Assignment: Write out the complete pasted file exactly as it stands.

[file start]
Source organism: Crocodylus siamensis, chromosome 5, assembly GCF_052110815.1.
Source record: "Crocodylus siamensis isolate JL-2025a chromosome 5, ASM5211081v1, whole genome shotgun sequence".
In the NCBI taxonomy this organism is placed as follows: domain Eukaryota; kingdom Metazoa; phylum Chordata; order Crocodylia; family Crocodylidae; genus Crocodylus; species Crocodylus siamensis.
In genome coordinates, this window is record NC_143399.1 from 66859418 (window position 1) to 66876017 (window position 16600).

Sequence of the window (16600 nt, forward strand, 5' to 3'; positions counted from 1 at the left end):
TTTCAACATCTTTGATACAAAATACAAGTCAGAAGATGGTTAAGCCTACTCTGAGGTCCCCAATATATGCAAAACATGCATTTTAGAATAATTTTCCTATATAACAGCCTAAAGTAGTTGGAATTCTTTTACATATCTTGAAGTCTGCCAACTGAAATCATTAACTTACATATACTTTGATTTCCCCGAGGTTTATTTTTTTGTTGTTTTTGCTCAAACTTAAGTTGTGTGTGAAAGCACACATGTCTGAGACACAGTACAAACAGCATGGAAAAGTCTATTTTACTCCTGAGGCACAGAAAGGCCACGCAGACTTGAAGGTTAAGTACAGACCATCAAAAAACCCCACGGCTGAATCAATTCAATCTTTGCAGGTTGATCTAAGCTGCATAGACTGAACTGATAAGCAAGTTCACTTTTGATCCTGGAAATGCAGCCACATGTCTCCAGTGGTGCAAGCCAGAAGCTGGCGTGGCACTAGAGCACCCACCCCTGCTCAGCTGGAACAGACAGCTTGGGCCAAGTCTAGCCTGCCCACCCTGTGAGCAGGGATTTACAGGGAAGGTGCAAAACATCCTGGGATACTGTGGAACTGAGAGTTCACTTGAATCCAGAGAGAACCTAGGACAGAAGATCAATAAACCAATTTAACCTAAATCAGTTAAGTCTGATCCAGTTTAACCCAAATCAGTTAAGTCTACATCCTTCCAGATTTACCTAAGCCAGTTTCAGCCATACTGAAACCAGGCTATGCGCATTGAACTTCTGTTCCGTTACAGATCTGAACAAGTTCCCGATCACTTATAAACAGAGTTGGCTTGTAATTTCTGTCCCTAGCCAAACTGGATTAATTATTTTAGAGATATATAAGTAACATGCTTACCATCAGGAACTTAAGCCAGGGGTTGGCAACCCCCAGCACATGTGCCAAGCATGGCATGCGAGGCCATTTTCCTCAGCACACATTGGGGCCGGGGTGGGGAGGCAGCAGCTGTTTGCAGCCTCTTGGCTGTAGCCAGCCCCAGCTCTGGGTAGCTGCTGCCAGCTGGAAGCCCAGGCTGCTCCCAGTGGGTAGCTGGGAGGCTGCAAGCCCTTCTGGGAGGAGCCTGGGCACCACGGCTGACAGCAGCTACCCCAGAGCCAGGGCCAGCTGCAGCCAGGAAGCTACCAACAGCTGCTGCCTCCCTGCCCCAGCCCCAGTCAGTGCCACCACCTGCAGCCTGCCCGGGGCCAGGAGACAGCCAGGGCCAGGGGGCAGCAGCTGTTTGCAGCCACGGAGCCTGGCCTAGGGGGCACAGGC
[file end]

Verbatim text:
Source organism: Crocodylus siamensis, chromosome 5, assembly GCF_052110815.1.
Source record: "Crocodylus siamensis isolate JL-2025a chromosome 5, ASM5211081v1, whole genome shotgun sequence".
In the NCBI taxonomy this organism is placed as follows: domain Eukaryota; kingdom Metazoa; phylum Chordata; order Crocodylia; family Crocodylidae; genus Crocodylus; species Crocodylus siamensis.
In genome coordinates, this window is record NC_143399.1 from 66859418 (window position 1) to 66876017 (window position 16600).

Sequence of the window (16600 nt, forward strand, 5' to 3'; positions counted from 1 at the left end):
TTTCAACATCTTTGATACAAAATACAAGTCAGAAGATGGTTAAGCCTACTCTGAGGTCCCCAATATATGCAAAACATGCATTTTAGAATAATTTTCCTATATAACAGCCTAAAGTAGTTGGAATTCTTTTACATATCTTGAAGTCTGCCAACTGAAATCATTAACTTACATATACTTTGATTTCCCCGAGGTTTATTTTTTTGTTGTTTTTGCTCAAACTTAAGTTGTGTGTGAAAGCACACATGTCTGAGACACAGTACAAACAGCATGGAAAAGTCTATTTTACTCCTGAGGCACAGAAAGGCCACGCAGACTTGAAGGTTAAGTACAGACCATCAAAAAACCCCACGGCTGAATCAATTCAATCTTTGCAGGTTGATCTAAGCTGCATAGACTGAACTGATAAGCAAGTTCACTTTTGATCCTGGAAATGCAGCCACATGTCTCCAGTGGTGCAAGCCAGAAGCTGGCGTGGCACTAGAGCACCCACCCCTGCTCAGCTGGAACAGACAGCTTGGGCCAAGTCTAGCCTGCCCACCCTGTGAGCAGGGATTTACAGGGAAGGTGCAAAACATCCTGGGATACTGTGGAACTGAGAGTTCACTTGAATCCAGAGAGAACCTAGGACAGAAGATCAATAAACCAATTTAACCTAAATCAGTTAAGTCTGATCCAGTTTAACCCAAATCAGTTAAGTCTACATCCTTCCAGATTTACCTAAGCCAGTTTCAGCCATACTGAAACCAGGCTATGCGCATTGAACTTCTGTTCCGTTACAGATCTGAACAAGTTCCCGATCACTTATAAACAGAGTTGGCTTGTAATTTCTGTCCCTAGCCAAACTGGATTAATTATTTTAGAGATATATAAGTAACATGCTTACCATCAGGAACTTAAGCCAGGGGTTGGCAACCCCCAGCACATGTGCCAAGCATGGCATGCGAGGCCATTTTCCTCAGCACACATTGGGGCCGGGGTGGGGAGGCAGCAGCTGTTTGCAGCCTCTTGGCTGTAGCCAGCCCCAGCTCTGGGTAGCTGCTGCCAGCTGGAAGCCCAGGCTGCTCCCAGTGGGTAGCTGGGAGGCTGCAAGCCCTTCTGGGAGGAGCCTGGGCACCACGGCTGACAGCAGCTACCCCAGAGCCAGGGCCAGCTGCAGCCAGGAAGCTACCAACAGCTGCTGCCTCCCTGCCCCAGCCCCAGTCAGTGCCACCACCTGCAGCCTGCCCGGGGCCAGGAGACAGCCAGGGCCAGGGGGCAGCAGCTGTTTGCAGCCACGGAGCCTGGCCTAGGGGGCACAGGC